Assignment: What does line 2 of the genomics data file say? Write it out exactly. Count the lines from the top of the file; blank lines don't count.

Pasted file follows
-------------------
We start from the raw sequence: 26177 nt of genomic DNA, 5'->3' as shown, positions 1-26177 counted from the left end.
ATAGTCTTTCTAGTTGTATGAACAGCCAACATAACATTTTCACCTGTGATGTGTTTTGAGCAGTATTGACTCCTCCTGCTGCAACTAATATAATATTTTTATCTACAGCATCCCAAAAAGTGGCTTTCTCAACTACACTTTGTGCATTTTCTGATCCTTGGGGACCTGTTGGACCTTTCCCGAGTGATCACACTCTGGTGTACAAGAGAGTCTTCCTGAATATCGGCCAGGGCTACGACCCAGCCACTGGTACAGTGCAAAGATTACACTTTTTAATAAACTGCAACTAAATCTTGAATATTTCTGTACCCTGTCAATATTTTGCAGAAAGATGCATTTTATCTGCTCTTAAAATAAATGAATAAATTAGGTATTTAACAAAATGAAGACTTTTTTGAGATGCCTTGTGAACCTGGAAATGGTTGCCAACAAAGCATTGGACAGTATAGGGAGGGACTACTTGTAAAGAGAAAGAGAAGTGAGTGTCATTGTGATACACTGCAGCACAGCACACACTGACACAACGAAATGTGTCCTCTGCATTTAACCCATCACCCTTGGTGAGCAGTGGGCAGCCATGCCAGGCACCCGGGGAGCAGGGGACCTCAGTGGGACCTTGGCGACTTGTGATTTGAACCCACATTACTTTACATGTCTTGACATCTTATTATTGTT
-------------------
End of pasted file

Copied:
ATAGTCTTTCTAGTTGTATGAACAGCCAACATAACATTTTCACCTGTGATGTGTTTTGAGCAGTATTGACTCCTCCTGCTGCAACTAATATAATATTTTTATCTACAGCATCCCAAAAAGTGGCTTTCTCAACTACACTTTGTGCATTTTCTGATCCTTGGGGACCTGTTGGACCTTTCCCGAGTGATCACACTCTGGTGTACAAGAGAGTCTTCCTGAATATCGGCCAGGGCTACGACCCAGCCACTGGTACAGTGCAAAGATTACACTTTTTAATAAACTGCAACTAAATCTTGAATATTTCTGTACCCTGTCAATATTTTGCAGAAAGATGCATTTTATCTGCTCTTAAAATAAATGAATAAATTAGGTATTTAACAAAATGAAGACTTTTTTGAGATGCCTTGTGAACCTGGAAATGGTTGCCAACAAAGCATTGGACAGTATAGGGAGGGACTACTTGTAAAGAGAAAGAGAAGTGAGTGTCATTGTGATACACTGCAGCACAGCACACACTGACACAACGAAATGTGTCCTCTGCATTTAACCCATCACCCTTGGTGAGCAGTGGGCAGCCATGCCAGGCACCCGGGGAGCAGGGGACCTCAGTGGGACCTTGGCGACTTGTGATTTGAACCCACATTACTTTACATGTCTTGACATCTTATTATTGTT